Organizers of the 2021 Tokyo Olympics have dismissed the director of the Opening Ceremony just 24 hours before the event is slated to begin, the latest setback for an event already rife with controversy amid the COVID-19 pandemic.
Officials announced Thursday that they dismissed Kentaro Kobayashi, a comedian, after an anti-Semitic joke he made about the holocaust resurfaced in recent days.
It's unclear how Koboyashi's departure will affect the Opening Ceremony, which will formally open the Olympics on Friday at 7 a.m. ET in Tokyo.
"How we're going to handle the ceremony is currently being discussed," organizing committee president Seiko Hashimoto said Thursday.
According to NBC News, Kobayashi's 1998 joke included the phrase "Let's play Holocaust." The act has resurfaced in recent days in Japanese media.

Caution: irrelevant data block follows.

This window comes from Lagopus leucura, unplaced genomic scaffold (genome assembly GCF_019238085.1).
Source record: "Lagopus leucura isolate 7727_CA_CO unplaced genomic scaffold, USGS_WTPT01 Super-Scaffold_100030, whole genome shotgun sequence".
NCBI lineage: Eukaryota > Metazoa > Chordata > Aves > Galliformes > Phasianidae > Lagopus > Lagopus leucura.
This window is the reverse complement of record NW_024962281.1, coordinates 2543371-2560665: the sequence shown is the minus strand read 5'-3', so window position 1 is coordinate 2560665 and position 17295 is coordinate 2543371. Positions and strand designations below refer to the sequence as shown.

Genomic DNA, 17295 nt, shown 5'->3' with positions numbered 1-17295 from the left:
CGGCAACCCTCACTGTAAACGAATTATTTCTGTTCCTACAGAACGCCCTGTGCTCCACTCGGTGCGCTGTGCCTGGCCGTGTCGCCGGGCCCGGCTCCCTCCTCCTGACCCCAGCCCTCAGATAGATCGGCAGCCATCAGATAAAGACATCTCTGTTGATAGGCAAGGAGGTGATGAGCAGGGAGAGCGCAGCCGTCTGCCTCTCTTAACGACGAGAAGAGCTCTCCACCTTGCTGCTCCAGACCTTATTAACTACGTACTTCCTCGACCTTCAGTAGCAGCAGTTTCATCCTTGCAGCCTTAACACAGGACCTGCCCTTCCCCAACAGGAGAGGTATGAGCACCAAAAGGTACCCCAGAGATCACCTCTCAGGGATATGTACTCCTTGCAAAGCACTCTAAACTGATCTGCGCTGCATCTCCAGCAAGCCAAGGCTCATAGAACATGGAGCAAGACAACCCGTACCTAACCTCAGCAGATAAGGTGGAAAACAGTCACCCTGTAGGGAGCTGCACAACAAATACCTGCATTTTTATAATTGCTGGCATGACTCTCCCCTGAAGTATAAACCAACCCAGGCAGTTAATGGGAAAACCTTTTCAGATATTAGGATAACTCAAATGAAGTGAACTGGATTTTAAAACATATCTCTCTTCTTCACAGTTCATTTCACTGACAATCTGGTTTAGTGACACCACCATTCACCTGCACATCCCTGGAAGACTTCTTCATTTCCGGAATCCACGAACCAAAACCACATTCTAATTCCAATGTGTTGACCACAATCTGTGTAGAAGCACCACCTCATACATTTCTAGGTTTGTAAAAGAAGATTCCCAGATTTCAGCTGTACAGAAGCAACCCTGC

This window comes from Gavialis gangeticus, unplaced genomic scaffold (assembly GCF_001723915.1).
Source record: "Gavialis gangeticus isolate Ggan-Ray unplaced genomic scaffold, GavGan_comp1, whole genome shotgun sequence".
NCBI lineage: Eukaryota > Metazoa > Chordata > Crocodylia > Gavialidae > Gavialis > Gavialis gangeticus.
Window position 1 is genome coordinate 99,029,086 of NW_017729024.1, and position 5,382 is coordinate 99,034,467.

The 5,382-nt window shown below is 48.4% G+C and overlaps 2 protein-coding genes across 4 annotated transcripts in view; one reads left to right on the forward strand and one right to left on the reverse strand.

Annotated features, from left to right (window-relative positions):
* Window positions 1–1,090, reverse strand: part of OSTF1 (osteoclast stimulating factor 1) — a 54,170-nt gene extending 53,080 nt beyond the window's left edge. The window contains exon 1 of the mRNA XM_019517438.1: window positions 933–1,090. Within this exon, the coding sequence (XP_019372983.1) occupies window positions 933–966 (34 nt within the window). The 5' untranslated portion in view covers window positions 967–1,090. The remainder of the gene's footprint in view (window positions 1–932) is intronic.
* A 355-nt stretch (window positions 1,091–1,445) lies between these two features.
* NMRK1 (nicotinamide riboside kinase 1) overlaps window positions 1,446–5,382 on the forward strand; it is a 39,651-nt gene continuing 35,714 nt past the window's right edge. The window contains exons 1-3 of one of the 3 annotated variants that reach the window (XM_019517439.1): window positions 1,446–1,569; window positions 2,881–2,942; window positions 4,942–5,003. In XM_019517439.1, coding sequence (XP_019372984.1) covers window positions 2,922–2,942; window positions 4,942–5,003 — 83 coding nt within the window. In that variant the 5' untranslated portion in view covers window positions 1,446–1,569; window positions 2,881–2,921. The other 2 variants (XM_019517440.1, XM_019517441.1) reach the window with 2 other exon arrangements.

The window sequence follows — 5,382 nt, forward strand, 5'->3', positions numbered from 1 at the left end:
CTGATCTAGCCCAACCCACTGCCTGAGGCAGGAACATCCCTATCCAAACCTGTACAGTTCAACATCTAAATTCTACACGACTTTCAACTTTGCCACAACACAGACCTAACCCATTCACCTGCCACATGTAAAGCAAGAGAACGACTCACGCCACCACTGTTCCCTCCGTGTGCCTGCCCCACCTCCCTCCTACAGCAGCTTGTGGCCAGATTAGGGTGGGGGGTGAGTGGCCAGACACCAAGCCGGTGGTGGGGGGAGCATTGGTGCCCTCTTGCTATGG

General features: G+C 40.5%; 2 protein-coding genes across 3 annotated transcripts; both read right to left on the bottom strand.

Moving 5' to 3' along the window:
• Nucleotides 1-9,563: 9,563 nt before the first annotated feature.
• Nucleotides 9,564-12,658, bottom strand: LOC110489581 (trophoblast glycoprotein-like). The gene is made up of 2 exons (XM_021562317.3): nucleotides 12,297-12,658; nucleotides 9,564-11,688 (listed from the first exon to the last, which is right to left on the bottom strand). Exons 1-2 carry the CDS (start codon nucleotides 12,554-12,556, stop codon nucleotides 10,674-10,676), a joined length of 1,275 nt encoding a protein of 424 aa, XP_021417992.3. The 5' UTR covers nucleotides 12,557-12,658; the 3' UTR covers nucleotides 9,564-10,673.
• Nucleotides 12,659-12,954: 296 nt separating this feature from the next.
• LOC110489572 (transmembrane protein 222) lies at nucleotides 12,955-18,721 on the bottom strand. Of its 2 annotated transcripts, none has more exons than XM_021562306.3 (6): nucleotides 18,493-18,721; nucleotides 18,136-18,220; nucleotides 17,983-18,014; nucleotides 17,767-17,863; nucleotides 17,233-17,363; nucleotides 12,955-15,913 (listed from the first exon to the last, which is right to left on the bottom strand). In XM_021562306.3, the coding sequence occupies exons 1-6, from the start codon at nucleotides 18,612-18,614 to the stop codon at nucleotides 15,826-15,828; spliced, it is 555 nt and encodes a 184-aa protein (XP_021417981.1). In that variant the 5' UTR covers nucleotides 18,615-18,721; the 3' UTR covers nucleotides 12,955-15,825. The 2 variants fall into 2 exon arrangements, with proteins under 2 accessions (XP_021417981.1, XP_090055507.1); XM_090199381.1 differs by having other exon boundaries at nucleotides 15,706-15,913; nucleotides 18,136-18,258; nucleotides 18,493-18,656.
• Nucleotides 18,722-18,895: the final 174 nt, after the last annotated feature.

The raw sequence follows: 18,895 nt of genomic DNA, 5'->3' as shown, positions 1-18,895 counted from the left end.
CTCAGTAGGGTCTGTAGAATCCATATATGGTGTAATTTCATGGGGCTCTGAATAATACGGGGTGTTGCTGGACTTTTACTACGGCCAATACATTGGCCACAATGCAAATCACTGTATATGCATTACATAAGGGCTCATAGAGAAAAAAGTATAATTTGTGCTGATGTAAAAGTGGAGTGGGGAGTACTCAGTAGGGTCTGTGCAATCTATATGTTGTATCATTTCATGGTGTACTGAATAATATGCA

"We found out that Mr. Kobayashi, in his own performance, had used a phrase ridiculing a historical tragedy," Hashimoto said.
According to NPR, Kobayashi's resignation comes after the last-minute resignation of the ceremony's composer, Keigo Oyamada. In recent days, an interview he conducted in the 1990s has resurfaced in which he boasted about bullying people with disabilities.
The controversies are just the latest setbacks for the 2021 Games, which were already facing a mountain of challenges not yet seen before in Olympic history.
According to Johns Hopkins, cases of COVID-19 are currently on the rise in Japan, with more people being infected each day than when officials called for a one-year delay in the Games in 2020. And while deaths are down, Japan's vaccine distribution program is lagging behind other countries — as of Thursday, just 23% of the county's population is fully vaccinated.
The 2021 Games will take place in Tokyo under a state of emergency, and no spectators will be allowed in venues — some of which were built specifically to host the Olympics.